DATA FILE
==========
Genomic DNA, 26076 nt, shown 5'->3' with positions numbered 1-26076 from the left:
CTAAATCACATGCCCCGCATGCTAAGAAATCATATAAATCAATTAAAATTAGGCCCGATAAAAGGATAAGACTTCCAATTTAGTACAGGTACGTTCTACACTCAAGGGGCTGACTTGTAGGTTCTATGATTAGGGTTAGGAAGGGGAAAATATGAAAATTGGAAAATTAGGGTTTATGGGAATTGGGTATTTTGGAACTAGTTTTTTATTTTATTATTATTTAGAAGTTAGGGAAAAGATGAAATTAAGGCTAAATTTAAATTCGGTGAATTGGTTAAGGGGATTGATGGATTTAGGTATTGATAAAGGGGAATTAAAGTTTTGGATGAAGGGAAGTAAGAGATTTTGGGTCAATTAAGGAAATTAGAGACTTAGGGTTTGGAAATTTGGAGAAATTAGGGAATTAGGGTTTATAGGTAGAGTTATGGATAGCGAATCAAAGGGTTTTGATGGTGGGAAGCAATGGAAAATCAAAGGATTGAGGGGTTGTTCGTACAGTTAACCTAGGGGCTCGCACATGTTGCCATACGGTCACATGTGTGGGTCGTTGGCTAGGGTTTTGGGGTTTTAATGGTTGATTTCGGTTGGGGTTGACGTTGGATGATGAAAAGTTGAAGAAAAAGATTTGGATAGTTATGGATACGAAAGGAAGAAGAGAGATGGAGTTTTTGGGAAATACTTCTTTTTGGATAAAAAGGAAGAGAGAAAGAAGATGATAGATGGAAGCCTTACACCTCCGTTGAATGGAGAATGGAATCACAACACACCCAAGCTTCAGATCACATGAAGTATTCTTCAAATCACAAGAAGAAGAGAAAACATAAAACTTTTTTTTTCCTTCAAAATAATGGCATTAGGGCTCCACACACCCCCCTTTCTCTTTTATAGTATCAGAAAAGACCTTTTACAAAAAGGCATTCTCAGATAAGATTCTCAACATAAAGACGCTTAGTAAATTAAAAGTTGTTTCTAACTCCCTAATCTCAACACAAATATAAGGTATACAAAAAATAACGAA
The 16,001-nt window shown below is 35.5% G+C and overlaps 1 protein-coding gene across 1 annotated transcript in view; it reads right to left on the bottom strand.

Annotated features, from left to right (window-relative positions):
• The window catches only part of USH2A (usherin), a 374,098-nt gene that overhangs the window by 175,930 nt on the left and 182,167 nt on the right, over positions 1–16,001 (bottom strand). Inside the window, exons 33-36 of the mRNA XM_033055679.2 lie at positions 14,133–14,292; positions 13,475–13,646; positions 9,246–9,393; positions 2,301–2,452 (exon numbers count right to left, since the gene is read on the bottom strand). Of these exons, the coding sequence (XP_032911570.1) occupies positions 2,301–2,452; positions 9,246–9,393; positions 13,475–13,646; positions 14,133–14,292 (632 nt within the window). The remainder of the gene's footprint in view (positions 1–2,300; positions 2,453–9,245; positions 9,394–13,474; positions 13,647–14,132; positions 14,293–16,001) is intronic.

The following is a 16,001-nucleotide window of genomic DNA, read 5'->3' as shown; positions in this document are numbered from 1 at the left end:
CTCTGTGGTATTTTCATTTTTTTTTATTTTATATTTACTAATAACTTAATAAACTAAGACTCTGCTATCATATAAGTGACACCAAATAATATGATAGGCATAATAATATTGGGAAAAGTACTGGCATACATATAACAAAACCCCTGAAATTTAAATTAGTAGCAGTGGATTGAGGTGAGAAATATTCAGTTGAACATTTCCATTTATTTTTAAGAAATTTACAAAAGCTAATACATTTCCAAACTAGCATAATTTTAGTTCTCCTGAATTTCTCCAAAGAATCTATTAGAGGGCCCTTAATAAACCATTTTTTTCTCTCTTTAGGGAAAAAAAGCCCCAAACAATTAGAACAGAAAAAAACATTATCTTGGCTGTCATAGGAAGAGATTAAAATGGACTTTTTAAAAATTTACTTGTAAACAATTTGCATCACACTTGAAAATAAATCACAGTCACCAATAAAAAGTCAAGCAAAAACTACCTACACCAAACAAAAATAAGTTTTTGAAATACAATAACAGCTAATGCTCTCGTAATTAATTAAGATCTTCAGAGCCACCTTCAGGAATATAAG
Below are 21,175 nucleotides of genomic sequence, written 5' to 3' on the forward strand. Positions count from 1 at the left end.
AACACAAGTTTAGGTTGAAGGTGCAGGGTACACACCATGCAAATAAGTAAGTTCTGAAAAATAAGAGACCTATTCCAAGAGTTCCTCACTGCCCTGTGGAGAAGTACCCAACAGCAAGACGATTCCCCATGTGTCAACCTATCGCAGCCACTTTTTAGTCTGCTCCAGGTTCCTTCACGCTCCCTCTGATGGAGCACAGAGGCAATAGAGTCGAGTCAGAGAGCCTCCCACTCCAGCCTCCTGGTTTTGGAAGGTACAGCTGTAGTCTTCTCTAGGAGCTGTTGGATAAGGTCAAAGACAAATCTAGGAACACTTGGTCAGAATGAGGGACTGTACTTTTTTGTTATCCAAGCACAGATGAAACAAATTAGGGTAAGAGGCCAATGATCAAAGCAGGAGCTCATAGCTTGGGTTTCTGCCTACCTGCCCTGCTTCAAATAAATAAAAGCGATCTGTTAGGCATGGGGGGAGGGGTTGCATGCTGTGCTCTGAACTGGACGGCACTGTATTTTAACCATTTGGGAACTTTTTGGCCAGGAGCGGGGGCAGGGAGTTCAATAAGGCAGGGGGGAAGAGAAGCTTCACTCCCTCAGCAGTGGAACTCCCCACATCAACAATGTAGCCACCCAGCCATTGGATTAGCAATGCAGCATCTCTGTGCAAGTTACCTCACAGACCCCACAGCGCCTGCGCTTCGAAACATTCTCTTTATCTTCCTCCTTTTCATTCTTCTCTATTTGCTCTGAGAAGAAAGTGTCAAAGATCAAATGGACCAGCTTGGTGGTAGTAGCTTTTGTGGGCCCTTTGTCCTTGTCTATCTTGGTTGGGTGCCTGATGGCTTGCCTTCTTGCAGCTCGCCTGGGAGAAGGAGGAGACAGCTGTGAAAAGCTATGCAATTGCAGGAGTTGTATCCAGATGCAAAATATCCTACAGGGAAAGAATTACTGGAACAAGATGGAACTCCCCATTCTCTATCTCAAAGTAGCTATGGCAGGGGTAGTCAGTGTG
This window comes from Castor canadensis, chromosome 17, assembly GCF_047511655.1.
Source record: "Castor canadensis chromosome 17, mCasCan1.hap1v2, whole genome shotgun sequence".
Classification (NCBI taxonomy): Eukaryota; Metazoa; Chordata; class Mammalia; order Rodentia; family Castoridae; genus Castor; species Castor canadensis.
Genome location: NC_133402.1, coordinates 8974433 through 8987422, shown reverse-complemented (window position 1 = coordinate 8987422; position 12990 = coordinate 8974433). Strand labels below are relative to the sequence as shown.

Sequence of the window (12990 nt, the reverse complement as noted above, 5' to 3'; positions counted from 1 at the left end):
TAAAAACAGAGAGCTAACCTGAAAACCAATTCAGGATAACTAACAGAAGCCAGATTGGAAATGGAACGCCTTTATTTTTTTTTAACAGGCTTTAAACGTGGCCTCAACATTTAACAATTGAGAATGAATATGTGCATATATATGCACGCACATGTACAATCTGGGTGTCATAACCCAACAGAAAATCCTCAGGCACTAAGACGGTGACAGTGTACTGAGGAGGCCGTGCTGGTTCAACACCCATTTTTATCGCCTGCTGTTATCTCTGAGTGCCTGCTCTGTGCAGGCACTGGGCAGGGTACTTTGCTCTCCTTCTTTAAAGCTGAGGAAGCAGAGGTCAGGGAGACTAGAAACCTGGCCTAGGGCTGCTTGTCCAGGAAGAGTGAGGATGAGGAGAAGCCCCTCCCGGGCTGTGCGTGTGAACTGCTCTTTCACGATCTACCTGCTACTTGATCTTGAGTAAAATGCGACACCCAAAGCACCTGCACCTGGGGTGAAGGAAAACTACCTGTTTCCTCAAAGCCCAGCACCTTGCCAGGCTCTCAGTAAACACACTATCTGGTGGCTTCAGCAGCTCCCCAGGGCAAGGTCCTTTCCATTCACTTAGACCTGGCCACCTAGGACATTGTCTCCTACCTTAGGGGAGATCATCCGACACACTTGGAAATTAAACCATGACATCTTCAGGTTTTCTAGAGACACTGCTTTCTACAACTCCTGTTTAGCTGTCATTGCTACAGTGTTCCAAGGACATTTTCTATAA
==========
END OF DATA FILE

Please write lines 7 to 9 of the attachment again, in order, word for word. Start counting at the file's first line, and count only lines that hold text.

CTCTGTGGTATTTTCATTTTTTTTTATTTTATATTTACTAATAACTTAATAAACTAAGACTCTGCTATCATATAAGTGACACCAAATAATATGATAGGCATAATAATATTGGGAAAAGTACTGGCATACATATAACAAAACCCCTGAAATTTAAATTAGTAGCAGTGGATTGAGGTGAGAAATATTCAGTTGAACATTTCCATTTATTTTTAAGAAATTTACAAAAGCTAATACATTTCCAAACTAGCATAATTTTAGTTCTCCTGAATTTCTCCAAAGAATCTATTAGAGGGCCCTTAATAAACCATTTTTTTCTCTCTTTAGGGAAAAAAAGCCCCAAACAATTAGAACAGAAAAAAACATTATCTTGGCTGTCATAGGAAGAGATTAAAATGGACTTTTTAAAAATTTACTTGTAAACAATTTGCATCACACTTGAAAATAAATCACAGTCACCAATAAAAAGTCAAGCAAAAACTACCTACACCAAACAAAAATAAGTTTTTGAAATACAATAACAGCTAATGCTCTCGTAATTAATTAAGATCTTCAGAGCCACCTTCAGGAATATAAG
Below are 21,175 nucleotides of genomic sequence, written 5' to 3' on the forward strand. Positions count from 1 at the left end.
AACACAAGTTTAGGTTGAAGGTGCAGGGTACACACCATGCAAATAAGTAAGTTCTGAAAAATAAGAGACCTATTCCAAGAGTTCCTCACTGCCCTGTGGAGAAGTACCCAACAGCAAGACGATTCCCCATGTGTCAACCTATCGCAGCCACTTTTTAGTCTGCTCCAGGTTCCTTCACGCTCCCTCTGATGGAGCACAGAGGCAATAGAGTCGAGTCAGAGAGCCTCCCACTCCAGCCTCCTGGTTTTGGAAGGTACAGCTGTAGTCTTCTCTAGGAGCTGTTGGATAAGGTCAAAGACAAATCTAGGAACACTTGGTCAGAATGAGGGACTGTACTTTTTTGTTATCCAAGCACAGATGAAACAAATTAGGGTAAGAGGCCAATGATCAAAGCAGGAGCTCATAGCTTGGGTTTCTGCCTACCTGCCCTGCTTCAAATAAATAAAAGCGATCTGTTAGGCATGGGGGGAGGGGTTGCATGCTGTGCTCTGAACTGGACGGCACTGTATTTTAACCATTTGGGAACTTTTTGGCCAGGAGCGGGGGCAGGGAGTTCAATAAGGCAGGGGGGAAGAGAAGCTTCACTCCCTCAGCAGTGGAACTCCCCACATCAACAATGTAGCCACCCAGCCATTGGATTAGCAATGCAGCATCTCTGTGCAAGTTACCTCACAGACCCCACAGCGCCTGCGCTTCGAAACATTCTCTTTATCTTCCTCCTTTTCATTCTTCTCTATTTGCTCTGAGAAGAAAGTGTCAAAGATCAAATGGACCAGCTTGGTGGTAGTAGCTTTTGTGGGCCCTTTGTCCTTGTCTATCTTGGTTGGGTGCCTGATGGCTTGCCTTCTTGCAGCTCGCCTGGGAGAAGGAGGAGACAGCTGTGAAAAGCTATGCAATTGCAGGAGTTGTATCCAGATGCAAAATATCCTACAGGGAAAGAATTACTGGAACAAGATGGAACTCCCCATTCTCTATCTCAAAGTAGCTATGGCAGGGGTAGTCAGTGTG